These declines are not surprising. Despite the proliferation of different strategies, hedge funds within the same grouping often pursue similar trades. As more and more money flows their way, the opportunity for excess returns shrinks. In this sense, these losses are the start of the bursting of the massive hedge fund bubble. Those who doubt the dangerous nature of a trading strategy just have to consider the following: Trading is a zero-sum game in that for every winner there must be a loser. In other words, when a trader shorts a share of Google, he is borrowing it from an owner who must be paid back eventually. And only one of them--the trader or the owner--can be right in that transaction: the stock will either go up or down. The odds are actually worse than 50/50 since the "house" (in the form of borrowing costs and commissions--Wall Street's version of double-zero on the roulette wheel) makes no trader's random chances better than 49%.

In contrast, two investors can both buy Citigroup and hold it for the long-term, confident that they both will make money if the corporate profits rise over time and the valuation is reasonable. This is known in not-so-formal economic terms as an ever-expanding pie, and it's the secret recipe of the most successful investor, Warren Buffett.

The disadvantage of investment is that it requires patience and so is totally unsuited to gamblers. It is also useless to those who wish to get rich at another's expense, since it's only as a trader that you trade "against" someone and thereby dine on caviar while they're scavenging the trash bin.

The talented speculator Jesse Livermore, who amassed an enormous sum by shorting the market in 1929, and built and lost his fortune many times, at the end knew his flaws too well. Today, he probably would have been a hedge fund manager. After years of exchanging estates in Great Neck for fleabags on the Bowery; after numerous bankruptcy filings followed by big comebacks; after buying the best diamonds at Harry Winston and then pawning them on the heels of the inevitable "missed" trade, he realized that a gambler lives to lose as much as to win. And he put a bullet in his head upon the realization.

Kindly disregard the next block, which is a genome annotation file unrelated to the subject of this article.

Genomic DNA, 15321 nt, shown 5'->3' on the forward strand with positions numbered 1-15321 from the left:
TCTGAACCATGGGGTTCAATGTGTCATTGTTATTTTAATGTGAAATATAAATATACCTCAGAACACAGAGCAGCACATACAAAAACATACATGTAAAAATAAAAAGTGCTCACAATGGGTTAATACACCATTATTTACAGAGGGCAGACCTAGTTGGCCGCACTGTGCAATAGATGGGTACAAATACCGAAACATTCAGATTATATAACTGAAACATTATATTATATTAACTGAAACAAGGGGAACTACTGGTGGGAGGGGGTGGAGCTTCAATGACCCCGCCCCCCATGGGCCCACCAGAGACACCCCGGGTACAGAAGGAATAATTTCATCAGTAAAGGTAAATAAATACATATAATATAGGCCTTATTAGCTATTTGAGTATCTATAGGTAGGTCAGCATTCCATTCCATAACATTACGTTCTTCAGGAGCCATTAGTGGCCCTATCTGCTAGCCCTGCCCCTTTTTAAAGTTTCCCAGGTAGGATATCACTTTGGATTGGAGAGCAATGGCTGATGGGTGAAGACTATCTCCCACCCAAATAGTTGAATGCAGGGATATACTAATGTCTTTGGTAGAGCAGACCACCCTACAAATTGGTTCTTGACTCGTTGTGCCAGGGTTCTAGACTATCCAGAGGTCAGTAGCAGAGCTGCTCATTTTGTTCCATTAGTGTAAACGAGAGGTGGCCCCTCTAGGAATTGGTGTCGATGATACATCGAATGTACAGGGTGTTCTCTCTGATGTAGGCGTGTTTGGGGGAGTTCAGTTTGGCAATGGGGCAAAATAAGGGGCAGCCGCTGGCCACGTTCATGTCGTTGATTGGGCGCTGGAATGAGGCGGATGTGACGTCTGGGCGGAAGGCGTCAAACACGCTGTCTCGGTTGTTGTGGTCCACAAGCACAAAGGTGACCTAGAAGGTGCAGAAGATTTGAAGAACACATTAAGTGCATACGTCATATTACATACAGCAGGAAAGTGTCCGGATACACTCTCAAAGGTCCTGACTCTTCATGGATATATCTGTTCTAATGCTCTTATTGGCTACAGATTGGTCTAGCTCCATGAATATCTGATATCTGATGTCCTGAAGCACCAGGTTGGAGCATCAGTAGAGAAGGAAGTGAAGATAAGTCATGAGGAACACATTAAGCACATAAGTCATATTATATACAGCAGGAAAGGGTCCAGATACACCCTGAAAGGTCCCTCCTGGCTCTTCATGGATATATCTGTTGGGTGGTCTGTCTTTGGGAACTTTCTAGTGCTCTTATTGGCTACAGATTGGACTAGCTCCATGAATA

I've heard whispers that many hedge funds are not valuing their illiquid securities properly and, therefore, the value they report to investors may not even be accurate. I've also heard that many are desperately trying to make up losses, leveraging themselves to the hilt in the style of Long Term Capital Management (the fund that lost its designer shirt in 1998). If true, this all bodes poorly for future returns. Trading returns will continue to get arbtiraged away by too much money chasing too few trades. Blow-ups will continue to ravage the disaster du jour. All the while, investors in trading funds never really even know how those funds are doing, and never know what securities they hold since those holdings change second-to-second. On top of it, they never know when a trading fund will say "we're not giving your money back." This sounds like an awful way to live.

The investor, as opposed to the trader, will never feel especially omnipotent; nor is the investor likely to go broke. All of which is probably good for those who would rather make that all-important lifetime trade: exchanging gambling for a little common sense.

As the old Kenny Rogers song goes, "you gotta know when to hold 'em, know when to fold 'em, know when to walk away, know when to run." Traders, more than anyone else, know the tune.